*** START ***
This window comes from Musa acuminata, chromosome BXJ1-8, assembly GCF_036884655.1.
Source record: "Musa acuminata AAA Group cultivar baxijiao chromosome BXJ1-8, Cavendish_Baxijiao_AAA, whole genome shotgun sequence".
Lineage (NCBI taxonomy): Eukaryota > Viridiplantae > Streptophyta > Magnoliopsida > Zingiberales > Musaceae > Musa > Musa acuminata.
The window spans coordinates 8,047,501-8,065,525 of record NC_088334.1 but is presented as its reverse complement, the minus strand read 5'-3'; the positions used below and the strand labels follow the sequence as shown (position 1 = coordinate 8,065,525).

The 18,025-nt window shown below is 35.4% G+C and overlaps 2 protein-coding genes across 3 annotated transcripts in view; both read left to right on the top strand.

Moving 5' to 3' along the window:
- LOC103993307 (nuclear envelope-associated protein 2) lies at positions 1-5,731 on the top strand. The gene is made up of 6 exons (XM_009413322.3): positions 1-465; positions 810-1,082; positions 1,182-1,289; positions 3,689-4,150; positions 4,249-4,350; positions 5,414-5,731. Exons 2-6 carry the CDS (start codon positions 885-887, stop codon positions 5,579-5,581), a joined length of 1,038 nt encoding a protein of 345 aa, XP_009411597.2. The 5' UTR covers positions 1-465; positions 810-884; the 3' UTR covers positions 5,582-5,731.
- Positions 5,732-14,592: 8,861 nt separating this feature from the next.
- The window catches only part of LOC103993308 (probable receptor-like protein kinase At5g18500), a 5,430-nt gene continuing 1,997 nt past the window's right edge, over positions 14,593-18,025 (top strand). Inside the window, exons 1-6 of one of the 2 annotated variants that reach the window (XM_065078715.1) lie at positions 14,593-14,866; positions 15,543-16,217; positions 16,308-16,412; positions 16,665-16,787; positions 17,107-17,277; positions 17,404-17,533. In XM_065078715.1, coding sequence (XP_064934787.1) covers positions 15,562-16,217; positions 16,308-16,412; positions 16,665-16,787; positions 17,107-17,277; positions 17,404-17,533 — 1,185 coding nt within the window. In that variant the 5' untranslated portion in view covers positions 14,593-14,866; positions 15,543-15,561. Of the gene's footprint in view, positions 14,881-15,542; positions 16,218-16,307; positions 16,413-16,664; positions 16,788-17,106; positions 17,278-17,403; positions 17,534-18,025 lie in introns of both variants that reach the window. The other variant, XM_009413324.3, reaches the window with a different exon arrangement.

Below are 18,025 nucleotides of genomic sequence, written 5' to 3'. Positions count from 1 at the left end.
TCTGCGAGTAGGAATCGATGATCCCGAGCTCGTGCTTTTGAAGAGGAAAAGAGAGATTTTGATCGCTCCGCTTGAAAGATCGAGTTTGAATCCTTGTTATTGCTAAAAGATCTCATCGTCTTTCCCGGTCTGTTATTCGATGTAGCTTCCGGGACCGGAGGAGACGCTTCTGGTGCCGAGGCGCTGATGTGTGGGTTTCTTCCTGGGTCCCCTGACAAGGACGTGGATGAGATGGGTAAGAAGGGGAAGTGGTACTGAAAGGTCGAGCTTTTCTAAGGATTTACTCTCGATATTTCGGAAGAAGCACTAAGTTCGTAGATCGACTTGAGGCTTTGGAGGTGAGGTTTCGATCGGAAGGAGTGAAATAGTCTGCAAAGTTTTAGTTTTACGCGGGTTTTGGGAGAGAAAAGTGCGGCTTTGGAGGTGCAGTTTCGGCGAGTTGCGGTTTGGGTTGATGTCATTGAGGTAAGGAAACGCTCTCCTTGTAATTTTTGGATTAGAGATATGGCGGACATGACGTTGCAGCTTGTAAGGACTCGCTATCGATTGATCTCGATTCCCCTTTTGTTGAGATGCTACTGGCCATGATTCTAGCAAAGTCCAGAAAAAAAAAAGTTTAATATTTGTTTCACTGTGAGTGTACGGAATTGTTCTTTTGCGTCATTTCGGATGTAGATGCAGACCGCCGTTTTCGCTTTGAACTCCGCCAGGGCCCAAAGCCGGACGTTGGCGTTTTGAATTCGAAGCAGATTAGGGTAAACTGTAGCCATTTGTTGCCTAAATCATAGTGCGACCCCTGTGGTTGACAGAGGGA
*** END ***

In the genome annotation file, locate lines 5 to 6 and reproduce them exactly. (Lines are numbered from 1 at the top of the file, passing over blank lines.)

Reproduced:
The 18,025-nt window shown below is 35.4% G+C and overlaps 2 protein-coding genes across 3 annotated transcripts in view; both read left to right on the top strand.

Moving 5' to 3' along the window: